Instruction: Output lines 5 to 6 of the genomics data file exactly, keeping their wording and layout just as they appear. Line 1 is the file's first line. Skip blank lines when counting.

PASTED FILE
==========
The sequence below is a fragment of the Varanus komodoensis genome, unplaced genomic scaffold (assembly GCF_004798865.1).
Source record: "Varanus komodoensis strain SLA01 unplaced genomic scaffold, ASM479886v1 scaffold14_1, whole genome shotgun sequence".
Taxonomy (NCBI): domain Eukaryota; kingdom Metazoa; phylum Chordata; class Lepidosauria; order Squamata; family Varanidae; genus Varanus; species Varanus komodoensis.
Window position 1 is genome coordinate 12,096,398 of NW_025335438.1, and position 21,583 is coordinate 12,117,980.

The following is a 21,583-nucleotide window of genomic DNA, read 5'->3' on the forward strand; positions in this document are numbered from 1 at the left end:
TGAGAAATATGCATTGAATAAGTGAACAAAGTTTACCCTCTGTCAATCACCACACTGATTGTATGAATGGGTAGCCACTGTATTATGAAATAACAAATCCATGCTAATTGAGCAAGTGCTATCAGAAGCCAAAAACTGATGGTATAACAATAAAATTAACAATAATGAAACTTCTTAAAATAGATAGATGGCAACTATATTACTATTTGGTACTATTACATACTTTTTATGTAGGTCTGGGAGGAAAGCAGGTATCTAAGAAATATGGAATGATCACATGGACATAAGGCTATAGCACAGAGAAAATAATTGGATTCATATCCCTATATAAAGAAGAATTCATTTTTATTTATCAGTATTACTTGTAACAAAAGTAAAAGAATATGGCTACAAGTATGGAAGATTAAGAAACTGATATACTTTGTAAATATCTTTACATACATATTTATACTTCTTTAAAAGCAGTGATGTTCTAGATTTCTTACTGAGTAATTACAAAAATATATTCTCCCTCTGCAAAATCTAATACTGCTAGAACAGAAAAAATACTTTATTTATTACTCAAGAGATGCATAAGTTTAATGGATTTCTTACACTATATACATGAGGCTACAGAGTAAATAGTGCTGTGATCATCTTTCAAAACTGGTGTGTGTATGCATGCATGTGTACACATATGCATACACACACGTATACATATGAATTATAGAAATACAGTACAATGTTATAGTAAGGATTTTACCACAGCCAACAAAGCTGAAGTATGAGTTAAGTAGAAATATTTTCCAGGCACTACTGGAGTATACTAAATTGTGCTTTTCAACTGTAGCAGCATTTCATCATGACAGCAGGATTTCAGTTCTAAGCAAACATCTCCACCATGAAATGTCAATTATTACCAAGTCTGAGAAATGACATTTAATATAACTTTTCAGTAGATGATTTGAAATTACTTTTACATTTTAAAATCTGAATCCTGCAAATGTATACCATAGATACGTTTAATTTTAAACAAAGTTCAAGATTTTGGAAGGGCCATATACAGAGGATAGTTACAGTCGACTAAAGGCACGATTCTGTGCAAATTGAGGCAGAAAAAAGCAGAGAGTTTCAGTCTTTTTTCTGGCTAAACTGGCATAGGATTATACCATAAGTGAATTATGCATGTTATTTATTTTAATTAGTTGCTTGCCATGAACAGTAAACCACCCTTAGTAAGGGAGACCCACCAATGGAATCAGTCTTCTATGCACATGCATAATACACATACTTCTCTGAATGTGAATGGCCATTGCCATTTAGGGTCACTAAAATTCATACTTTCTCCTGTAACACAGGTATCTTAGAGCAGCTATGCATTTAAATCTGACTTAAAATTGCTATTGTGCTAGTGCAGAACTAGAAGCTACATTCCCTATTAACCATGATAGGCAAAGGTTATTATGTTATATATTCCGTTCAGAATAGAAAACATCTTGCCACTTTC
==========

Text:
The following is a 21,583-nucleotide window of genomic DNA, read 5'->3' on the forward strand; positions in this document are numbered from 1 at the left end:
TGAGAAATATGCATTGAATAAGTGAACAAAGTTTACCCTCTGTCAATCACCACACTGATTGTATGAATGGGTAGCCACTGTATTATGAAATAACAAATCCATGCTAATTGAGCAAGTGCTATCAGAAGCCAAAAACTGATGGTATAACAATAAAATTAACAATAATGAAACTTCTTAAAATAGATAGATGGCAACTATATTACTATTTGGTACTATTACATACTTTTTATGTAGGTCTGGGAGGAAAGCAGGTATCTAAGAAATATGGAATGATCACATGGACATAAGGCTATAGCACAGAGAAAATAATTGGATTCATATCCCTATATAAAGAAGAATTCATTTTTATTTATCAGTATTACTTGTAACAAAAGTAAAAGAATATGGCTACAAGTATGGAAGATTAAGAAACTGATATACTTTGTAAATATCTTTACATACATATTTATACTTCTTTAAAAGCAGTGATGTTCTAGATTTCTTACTGAGTAATTACAAAAATATATTCTCCCTCTGCAAAATCTAATACTGCTAGAACAGAAAAAATACTTTATTTATTACTCAAGAGATGCATAAGTTTAATGGATTTCTTACACTATATACATGAGGCTACAGAGTAAATAGTGCTGTGATCATCTTTCAAAACTGGTGTGTGTATGCATGCATGTGTACACATATGCATACACACACGTATACATATGAATTATAGAAATACAGTACAATGTTATAGTAAGGATTTTACCACAGCCAACAAAGCTGAAGTATGAGTTAAGTAGAAATATTTTCCAGGCACTACTGGAGTATACTAAATTGTGCTTTTCAACTGTAGCAGCATTTCATCATGACAGCAGGATTTCAGTTCTAAGCAAACATCTCCACCATGAAATGTCAATTATTACCAAGTCTGAGAAATGACATTTAATATAACTTTTCAGTAGATGATTTGAAATTACTTTTACATTTTAAAATCTGAATCCTGCAAATGTATACCATAGATACGTTTAATTTTAAACAAAGTTCAAGATTTTGGAAGGGCCATATACAGAGGATAGTTACAGTCGACTAAAGGCACGATTCTGTGCAAATTGAGGCAGAAAAAAGCAGAGAGTTTCAGTCTTTTTTCTGGCTAAACTGGCATAGGATTATACCATAAGTGAATTATGCATGTTATTTATTTTAATTAGTTGCTTGCCATGAACAGTAAACCACCCTTAGTAAGGGAGACCCACCAATGGAATCAGTCTTCTATGCACATGCATAATACACATACTTCTCTGAATGTGAATGGCCATTGCCATTTAGGGTCACTAAAATTCATACTTTCTCCTGTAACACAGGTATCTTAGAGCAGCTATGCATTTAAATCTGACTTAAAATTGCTATTGTGCTAGTGCAGAACTAGAAGCTACATTCCCTATTAACCATGATAGGCAAAGGTTATTATGTTATATATTCCGTTCAGAATAGAAAACATCTTGCCACTTTC